Savannah Smith: Just a Girl and Her Uke

I happened upon Savannah Smith’s music a few months ago after reading her profile on Volume One‘s website. I was immediately drawn in by her vocal style and the mix of emotive expression I heard. There are themes of romantic connection, the existence of God, how love affects us the same way as a bottle of liquor… The young lady has much to say and I appreciate the way she says it. Smith describes her style as “uketastic” on her Facebook page, which is about the only way I know to describe it as well. Her music does not fit neatly into any category, and she ranges from acoustic pop to country-influenced folk to alt folk.

I was privileged to hear this mix of emotion, themes, and styles live at The Cabin back  in February. Smith played a full set that night, just her and her ukulele. And while she and her uke were the only things producing sounds on that stage, they were enough to fill the room and show a glimpse of the talent that resides inside this artist.

Before I mention more about the actual performance, let me say that I truly enjoyed Smith’s presence on stage. She was unassuming and freely shared her sense of humor and fun stories from the road. She talked about Tom Petty’s influence and how creepy he seems to her. She talked about sleeping in her car while touring and some unknown creatures that she discovered while traveling in Kansas. Again, she was entertaining even when not playing her songs.

Then, there were the songs. She played a mix of original songs and covers. One of the covers was Bruce Springsteen’s “Dancing in the Dark.” With apologies to fans of “The Boss,” I enjoyed her version of the song much more than the original. Her original songs included the recently released single, “Lost As They Come” (more on this song below). If this single is any indication of what we can expect from Smith going forward, I can’t wait to hear more.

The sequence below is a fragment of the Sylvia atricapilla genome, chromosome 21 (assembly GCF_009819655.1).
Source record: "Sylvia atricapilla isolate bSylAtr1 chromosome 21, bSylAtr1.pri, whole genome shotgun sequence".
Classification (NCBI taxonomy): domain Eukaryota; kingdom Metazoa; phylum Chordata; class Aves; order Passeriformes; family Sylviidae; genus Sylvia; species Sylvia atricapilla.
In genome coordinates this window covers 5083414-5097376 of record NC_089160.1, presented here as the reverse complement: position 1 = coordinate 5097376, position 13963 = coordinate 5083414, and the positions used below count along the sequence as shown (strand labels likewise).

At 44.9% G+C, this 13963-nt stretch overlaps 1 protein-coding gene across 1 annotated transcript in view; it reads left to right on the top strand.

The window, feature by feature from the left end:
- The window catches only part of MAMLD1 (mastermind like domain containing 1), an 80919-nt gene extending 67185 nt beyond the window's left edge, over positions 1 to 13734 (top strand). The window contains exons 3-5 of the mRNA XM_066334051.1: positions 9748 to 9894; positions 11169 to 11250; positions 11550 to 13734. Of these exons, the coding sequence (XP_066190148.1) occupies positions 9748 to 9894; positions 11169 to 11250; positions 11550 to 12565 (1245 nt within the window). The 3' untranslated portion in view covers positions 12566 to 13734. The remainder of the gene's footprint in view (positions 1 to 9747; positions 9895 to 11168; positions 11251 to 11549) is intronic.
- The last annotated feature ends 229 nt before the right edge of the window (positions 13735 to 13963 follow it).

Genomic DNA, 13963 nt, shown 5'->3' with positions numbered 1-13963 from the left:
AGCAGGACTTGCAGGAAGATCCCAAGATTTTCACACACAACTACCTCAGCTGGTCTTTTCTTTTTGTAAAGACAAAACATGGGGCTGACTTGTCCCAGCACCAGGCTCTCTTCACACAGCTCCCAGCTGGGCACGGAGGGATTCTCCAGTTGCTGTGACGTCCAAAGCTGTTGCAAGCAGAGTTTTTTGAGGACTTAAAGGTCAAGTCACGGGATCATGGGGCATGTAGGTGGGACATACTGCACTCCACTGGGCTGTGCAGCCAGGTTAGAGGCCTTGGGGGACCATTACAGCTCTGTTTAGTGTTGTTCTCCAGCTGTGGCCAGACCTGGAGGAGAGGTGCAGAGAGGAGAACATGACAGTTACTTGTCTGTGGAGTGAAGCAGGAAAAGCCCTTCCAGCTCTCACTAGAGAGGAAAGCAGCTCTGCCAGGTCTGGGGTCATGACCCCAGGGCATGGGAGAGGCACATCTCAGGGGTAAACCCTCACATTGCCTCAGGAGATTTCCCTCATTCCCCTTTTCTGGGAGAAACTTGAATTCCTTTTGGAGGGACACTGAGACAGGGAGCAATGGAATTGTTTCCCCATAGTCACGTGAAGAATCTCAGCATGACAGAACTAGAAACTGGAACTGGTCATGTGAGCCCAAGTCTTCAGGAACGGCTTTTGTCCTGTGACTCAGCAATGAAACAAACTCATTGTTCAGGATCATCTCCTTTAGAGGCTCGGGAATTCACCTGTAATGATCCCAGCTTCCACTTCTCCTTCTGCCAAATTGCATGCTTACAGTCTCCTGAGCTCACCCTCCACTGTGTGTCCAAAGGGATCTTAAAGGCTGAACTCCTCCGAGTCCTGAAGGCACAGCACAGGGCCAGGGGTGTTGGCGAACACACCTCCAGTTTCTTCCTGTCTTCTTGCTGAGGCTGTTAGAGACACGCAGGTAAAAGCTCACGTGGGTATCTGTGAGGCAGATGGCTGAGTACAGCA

I loved what I heard from Smith that night at The Cabin, and it left me wanting to hear more. She has several songs uploaded on Reverbnation and Soundcloud, and I recently took the opportunity to listen. I’m so glad I did. I’m glad that I was able to take a more intimate listen to “Lost As They Come.” What an intense song… The lyrics paint the picture of a discussion between Smith and someone else about the existence of God. It is an intense song, with deep, brooding undertones serving as its foundation both lyrically and musically. I also seriously enjoyed her ditty about the effects of love on an individual, “Love Is Like a Bottle of Gin.” It’s a short tune that tells us that love (or a bottle of gin) can “turn a genius into an ass,” and that, though they are both colorless, they can make us see rainbows. I love the clever lyrics and profoundly true comparisons between those two intoxicating entities. Another great song on her Soundcloud page is “Ventriloquism,” which sounds like a defiant anthem. The combination of her ukulele, some bass, and some harmonica provides a raw country/folk/Americana sound that matches the emotional intensity of her vocals and lyrical content.

The common themes in all of these songs and her live performance at the Cabin are two simple things: her ukulele and her vocals. I am, admittedly, no connoisseur of ukulele performances. However, there is a simplicity in the uke that lends itself well to Smith’s songwriting and vocal style. Regarding her vocals, upon first listen, you may think that you’ve heard other vocalists that sound like her. To an extent, that may be true, but there is a clarity and crispness to her vocals that make her unique, in my opinion. When her vocals and uke come together, there is lovely simplicity and an underlying “cuteness” (for lack of a better word), no matter the intensity of the tune or lyrical content. This simplicity and cuteness draws the listener in quickly and it eases the listener into whatever emotional expression is to come. This dynamic is one of the main reasons to be excited about Savannah Smith’s music.

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